“Halloween” is the latest installment in the “Halloween” franchise. This eleventh installment is directed by David Gordon Green, the director of the movie “Pineapple Express,” and written by Green, Jeff Fradley and Danny McBride. The film was produced by Blumhouse Productions, the same studio behind “The Purge” and “Get Out,” and was released on Oct. 19.
The Halloween franchise has had a rocky history, with some rather amazing hits, such as the original “Halloween” and “Halloween 2,” and some more critical movies, such as the two remakes Rob Zombie made for the franchise as well as “Halloween H20.” However, this movie sees the return of Jamie Lee Curtis and Nick Castle reprising the roles of Final Girl Laurie Strode and evil incarnate Michael Myers.
Despite being the eleventh movie in the franchise, viewers need only watch the original movie to understand what is happening. This movie is a reboot of sorts, ignoring all the sequels. Instead, the movie is a direct sequel to the first one, set 40 years later.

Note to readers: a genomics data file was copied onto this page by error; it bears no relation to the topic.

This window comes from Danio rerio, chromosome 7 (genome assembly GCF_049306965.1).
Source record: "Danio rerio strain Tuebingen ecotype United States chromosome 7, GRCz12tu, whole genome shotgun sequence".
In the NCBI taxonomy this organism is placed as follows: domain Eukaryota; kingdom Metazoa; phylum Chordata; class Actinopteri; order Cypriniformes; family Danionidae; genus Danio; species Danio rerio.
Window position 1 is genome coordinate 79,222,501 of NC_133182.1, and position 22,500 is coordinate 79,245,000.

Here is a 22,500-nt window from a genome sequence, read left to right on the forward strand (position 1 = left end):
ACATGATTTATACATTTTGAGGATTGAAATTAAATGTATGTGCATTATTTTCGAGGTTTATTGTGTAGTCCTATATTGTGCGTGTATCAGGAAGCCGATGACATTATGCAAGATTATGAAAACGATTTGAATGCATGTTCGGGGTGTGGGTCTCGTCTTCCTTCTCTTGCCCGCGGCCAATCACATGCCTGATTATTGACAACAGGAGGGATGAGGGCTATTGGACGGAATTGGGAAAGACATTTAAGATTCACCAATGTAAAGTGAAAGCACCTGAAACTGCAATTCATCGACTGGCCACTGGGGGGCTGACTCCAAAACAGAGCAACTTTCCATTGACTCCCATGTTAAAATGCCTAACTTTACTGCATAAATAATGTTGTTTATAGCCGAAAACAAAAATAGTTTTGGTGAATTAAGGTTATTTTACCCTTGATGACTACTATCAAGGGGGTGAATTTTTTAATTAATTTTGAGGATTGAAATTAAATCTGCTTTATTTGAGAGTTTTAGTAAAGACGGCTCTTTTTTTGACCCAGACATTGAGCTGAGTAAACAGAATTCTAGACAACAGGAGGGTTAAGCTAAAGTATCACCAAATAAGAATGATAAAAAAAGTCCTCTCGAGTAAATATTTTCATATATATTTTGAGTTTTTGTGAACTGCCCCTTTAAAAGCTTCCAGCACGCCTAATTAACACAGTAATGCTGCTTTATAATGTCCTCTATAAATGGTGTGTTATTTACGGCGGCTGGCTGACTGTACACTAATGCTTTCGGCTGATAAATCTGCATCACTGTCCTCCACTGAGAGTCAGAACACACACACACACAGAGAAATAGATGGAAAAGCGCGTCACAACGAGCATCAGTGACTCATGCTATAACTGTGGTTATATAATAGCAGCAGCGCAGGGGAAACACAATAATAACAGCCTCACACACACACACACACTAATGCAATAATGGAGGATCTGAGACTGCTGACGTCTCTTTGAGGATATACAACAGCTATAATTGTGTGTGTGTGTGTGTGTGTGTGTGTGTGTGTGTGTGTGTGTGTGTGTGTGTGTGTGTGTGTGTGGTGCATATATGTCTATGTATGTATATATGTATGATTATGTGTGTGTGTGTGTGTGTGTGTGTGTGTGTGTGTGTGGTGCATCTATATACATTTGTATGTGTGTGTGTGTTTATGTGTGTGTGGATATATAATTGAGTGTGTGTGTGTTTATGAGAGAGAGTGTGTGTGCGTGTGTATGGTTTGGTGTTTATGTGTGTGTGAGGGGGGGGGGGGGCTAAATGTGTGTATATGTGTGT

40 years after the 1978 Haddonfield Murders, Myers (Castle) has been locked in Smith’s Grove Sanitarium after being shot and apprehended by his own psychiatrist. Placed under the care of Dr. Sartain (Haluk Bilginer), he has been in an unresponsive state since the events of that night. Meanwhile, Laurie Strode (Curtis) has remained in a state of trauma since that night, becoming a survivalist and recluse as she prepares herself for what she believes to be Myers’ inevitable return. Her estranged daughter (Judy Greer) tries to keep Strode’s granddaughter (Andi Matichak) away from Strode who has unsuccessfully attempted to prepare them for Myers’ return as well.
“Halloween” is a huge success, being the first good movie to actually come from this franchise in this millennium. The musical score by John Carpenter brings to mind memories of the original movie. Along with some fun homages to the first movie and some surprisingly well placed dark humor, this movie has secured itself as a good horror. Curtis feels right at home as the character that made her career and Myers himself is once again the enigmatic force of evil that we all love to see him as. The lineup of victims are all in some way likeable and charismatic, and it’s genuinely disappointing to see some of them go. When a movie makes you like characters that have been made to die, it’s doing something right.
“Halloween” is a must-see movie for fans of the horror series or anyone looking for a good Halloween thrill. The acting, suspense and payoff at the end will be sure to leave enthusiast with a smile on their face. … And maybe leave the rest in a terrified bundle in their chairs.